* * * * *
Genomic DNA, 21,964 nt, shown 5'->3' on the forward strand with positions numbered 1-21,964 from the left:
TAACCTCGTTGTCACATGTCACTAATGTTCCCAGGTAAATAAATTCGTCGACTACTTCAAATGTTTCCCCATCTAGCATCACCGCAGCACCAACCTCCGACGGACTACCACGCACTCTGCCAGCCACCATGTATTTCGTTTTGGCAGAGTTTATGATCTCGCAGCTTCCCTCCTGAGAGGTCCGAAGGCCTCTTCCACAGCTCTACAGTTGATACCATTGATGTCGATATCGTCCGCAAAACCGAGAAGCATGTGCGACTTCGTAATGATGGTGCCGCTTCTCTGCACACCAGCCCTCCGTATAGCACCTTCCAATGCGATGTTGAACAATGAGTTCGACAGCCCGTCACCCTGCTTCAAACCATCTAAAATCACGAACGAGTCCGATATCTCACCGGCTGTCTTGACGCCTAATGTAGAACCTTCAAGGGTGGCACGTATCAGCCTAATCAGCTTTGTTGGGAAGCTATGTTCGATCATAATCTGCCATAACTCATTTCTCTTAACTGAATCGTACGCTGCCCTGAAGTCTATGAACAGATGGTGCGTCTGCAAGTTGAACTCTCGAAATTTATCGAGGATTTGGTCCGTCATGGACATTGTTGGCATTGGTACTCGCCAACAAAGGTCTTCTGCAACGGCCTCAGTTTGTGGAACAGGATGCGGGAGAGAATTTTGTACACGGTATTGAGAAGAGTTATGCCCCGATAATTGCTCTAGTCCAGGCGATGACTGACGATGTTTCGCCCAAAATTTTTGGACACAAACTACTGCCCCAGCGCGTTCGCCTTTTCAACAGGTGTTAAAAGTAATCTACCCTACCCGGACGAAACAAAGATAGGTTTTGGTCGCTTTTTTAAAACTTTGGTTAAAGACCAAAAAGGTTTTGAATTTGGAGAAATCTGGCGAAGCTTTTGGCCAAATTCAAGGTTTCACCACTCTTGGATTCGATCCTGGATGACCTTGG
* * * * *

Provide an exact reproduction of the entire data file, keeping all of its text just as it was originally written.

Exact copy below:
Genomic DNA, 21,964 nt, shown 5'->3' on the forward strand with positions numbered 1-21,964 from the left:
TAACCTCGTTGTCACATGTCACTAATGTTCCCAGGTAAATAAATTCGTCGACTACTTCAAATGTTTCCCCATCTAGCATCACCGCAGCACCAACCTCCGACGGACTACCACGCACTCTGCCAGCCACCATGTATTTCGTTTTGGCAGAGTTTATGATCTCGCAGCTTCCCTCCTGAGAGGTCCGAAGGCCTCTTCCACAGCTCTACAGTTGATACCATTGATGTCGATATCGTCCGCAAAACCGAGAAGCATGTGCGACTTCGTAATGATGGTGCCGCTTCTCTGCACACCAGCCCTCCGTATAGCACCTTCCAATGCGATGTTGAACAATGAGTTCGACAGCCCGTCACCCTGCTTCAAACCATCTAAAATCACGAACGAGTCCGATATCTCACCGGCTGTCTTGACGCCTAATGTAGAACCTTCAAGGGTGGCACGTATCAGCCTAATCAGCTTTGTTGGGAAGCTATGTTCGATCATAATCTGCCATAACTCATTTCTCTTAACTGAATCGTACGCTGCCCTGAAGTCTATGAACAGATGGTGCGTCTGCAAGTTGAACTCTCGAAATTTATCGAGGATTTGGTCCGTCATGGACATTGTTGGCATTGGTACTCGCCAACAAAGGTCTTCTGCAACGGCCTCAGTTTGTGGAACAGGATGCGGGAGAGAATTTTGTACACGGTATTGAGAAGAGTTATGCCCCGATAATTGCTCTAGTCCAGGCGATGACTGACGATGTTTCGCCCAAAATTTTTGGACACAAACTACTGCCCCAGCGCGTTCGCCTTTTCAACAGGTGTTAAAAGTAATCTACCCTACCCGGACGAAACAAAGATAGGTTTTGGTCGCTTTTTTAAAACTTTGGTTAAAGACCAAAAAGGTTTTGAATTTGGAGAAATCTGGCGAAGCTTTTGGCCAAATTCAAGGTTTCACCACTCTTGGATTCGATCCTGGATGACCTTGG